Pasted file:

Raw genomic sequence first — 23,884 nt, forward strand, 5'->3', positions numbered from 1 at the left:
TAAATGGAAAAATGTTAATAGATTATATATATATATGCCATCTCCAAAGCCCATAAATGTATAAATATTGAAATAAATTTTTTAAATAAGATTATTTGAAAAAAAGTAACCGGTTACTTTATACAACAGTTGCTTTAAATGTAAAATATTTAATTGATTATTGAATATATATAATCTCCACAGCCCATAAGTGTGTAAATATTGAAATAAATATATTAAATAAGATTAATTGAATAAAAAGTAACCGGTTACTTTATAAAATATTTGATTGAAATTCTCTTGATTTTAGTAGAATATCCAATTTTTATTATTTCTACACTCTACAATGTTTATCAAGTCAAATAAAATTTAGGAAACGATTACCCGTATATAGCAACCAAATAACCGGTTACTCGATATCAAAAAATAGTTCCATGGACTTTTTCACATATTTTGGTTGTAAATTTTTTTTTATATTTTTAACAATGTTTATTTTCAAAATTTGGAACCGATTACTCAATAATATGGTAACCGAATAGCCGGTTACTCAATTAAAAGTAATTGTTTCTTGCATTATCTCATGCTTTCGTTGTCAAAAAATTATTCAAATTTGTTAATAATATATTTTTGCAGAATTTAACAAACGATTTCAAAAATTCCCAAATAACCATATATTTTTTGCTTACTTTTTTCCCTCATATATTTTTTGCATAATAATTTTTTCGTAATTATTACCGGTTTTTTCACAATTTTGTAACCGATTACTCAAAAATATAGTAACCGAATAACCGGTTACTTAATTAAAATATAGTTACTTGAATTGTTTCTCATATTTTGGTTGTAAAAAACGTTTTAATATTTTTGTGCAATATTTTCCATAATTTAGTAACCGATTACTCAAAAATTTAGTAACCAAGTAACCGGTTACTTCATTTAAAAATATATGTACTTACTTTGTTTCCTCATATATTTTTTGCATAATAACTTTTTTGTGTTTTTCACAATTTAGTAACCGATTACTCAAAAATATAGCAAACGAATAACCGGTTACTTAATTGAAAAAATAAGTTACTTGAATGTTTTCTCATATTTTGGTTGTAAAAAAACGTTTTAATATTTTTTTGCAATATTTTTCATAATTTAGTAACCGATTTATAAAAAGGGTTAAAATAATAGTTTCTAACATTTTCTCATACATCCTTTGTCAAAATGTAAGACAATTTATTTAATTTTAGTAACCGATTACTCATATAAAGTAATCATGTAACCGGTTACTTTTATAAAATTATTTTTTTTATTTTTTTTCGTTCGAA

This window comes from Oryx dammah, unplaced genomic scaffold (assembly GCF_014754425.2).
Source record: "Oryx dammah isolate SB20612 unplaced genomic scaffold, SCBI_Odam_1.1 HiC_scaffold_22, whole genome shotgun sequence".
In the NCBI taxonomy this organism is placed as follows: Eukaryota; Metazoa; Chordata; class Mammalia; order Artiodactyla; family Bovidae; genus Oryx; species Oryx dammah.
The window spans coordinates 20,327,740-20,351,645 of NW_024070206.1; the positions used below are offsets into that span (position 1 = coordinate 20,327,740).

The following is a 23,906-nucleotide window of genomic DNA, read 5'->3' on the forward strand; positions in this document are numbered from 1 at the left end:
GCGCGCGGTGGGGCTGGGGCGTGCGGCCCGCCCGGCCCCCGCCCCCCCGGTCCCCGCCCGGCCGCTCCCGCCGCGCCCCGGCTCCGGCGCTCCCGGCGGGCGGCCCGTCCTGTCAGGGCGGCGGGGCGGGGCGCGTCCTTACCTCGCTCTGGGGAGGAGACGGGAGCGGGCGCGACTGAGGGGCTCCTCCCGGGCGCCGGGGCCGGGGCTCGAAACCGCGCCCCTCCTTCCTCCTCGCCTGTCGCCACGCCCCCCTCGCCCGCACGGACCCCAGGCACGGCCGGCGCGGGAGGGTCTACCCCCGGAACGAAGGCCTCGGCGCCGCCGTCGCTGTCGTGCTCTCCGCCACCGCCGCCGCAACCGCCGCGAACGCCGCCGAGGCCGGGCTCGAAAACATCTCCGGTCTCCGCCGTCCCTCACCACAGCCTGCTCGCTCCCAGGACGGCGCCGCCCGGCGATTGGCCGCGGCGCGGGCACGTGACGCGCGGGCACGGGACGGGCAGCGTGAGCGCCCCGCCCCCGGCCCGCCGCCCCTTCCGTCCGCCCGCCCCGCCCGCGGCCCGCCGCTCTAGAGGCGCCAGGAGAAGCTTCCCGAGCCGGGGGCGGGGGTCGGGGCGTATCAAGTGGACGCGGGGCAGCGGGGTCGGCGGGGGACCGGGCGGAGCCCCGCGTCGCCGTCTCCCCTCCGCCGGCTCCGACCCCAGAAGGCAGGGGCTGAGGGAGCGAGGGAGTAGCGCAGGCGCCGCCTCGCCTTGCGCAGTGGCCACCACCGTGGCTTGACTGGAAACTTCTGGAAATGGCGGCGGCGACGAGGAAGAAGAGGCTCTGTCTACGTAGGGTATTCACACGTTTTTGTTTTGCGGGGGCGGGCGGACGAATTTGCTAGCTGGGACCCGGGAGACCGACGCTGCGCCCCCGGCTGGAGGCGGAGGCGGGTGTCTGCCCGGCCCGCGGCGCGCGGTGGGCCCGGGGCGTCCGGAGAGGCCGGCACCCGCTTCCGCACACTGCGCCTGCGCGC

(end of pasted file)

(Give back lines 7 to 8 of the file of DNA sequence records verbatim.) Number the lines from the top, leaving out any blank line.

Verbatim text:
The following is a 23,906-nucleotide window of genomic DNA, read 5'->3' on the forward strand; positions in this document are numbered from 1 at the left end:
GCGCGCGGTGGGGCTGGGGCGTGCGGCCCGCCCGGCCCCCGCCCCCCCGGTCCCCGCCCGGCCGCTCCCGCCGCGCCCCGGCTCCGGCGCTCCCGGCGGGCGGCCCGTCCTGTCAGGGCGGCGGGGCGGGGCGCGTCCTTACCTCGCTCTGGGGAGGAGACGGGAGCGGGCGCGACTGAGGGGCTCCTCCCGGGCGCCGGGGCCGGGGCTCGAAACCGCGCCCCTCCTTCCTCCTCGCCTGTCGCCACGCCCCCCTCGCCCGCACGGACCCCAGGCACGGCCGGCGCGGGAGGGTCTACCCCCGGAACGAAGGCCTCGGCGCCGCCGTCGCTGTCGTGCTCTCCGCCACCGCCGCCGCAACCGCCGCGAACGCCGCCGAGGCCGGGCTCGAAAACATCTCCGGTCTCCGCCGTCCCTCACCACAGCCTGCTCGCTCCCAGGACGGCGCCGCCCGGCGATTGGCCGCGGCGCGGGCACGTGACGCGCGGGCACGGGACGGGCAGCGTGAGCGCCCCGCCCCCGGCCCGCCGCCCCTTCCGTCCGCCCGCCCCGCCCGCGGCCCGCCGCTCTAGAGGCGCCAGGAGAAGCTTCCCGAGCCGGGGGCGGGGGTCGGGGCGTATCAAGTGGACGCGGGGCAGCGGGGTCGGCGGGGGACCGGGCGGAGCCCCGCGTCGCCGTCTCCCCTCCGCCGGCTCCGACCCCAGAAGGCAGGGGCTGAGGGAGCGAGGGAGTAGCGCAGGCGCCGCCTCGCCTTGCGCAGTGGCCACCACCGTGGCTTGACTGGAAACTTCTGGAAATGGCGGCGGCGACGAGGAAGAAGAGGCTCTGTCTACGTAGGGTATTCACACGTTTTTGTTTTGCGGGGGCGGGCGGACGAATTTGCTAGCTGGGACCCGGGAGACCGACGCTGCGCCCCCGGCTGGAGGCGGAGGCGGGTGTCTGCCCGGCCCGCGGCGCGCGGTGGGCCCGGGGCGTCCGGAGAGGCCGGCACCCGCTTCCGCACACTGCGCCTGCGCGC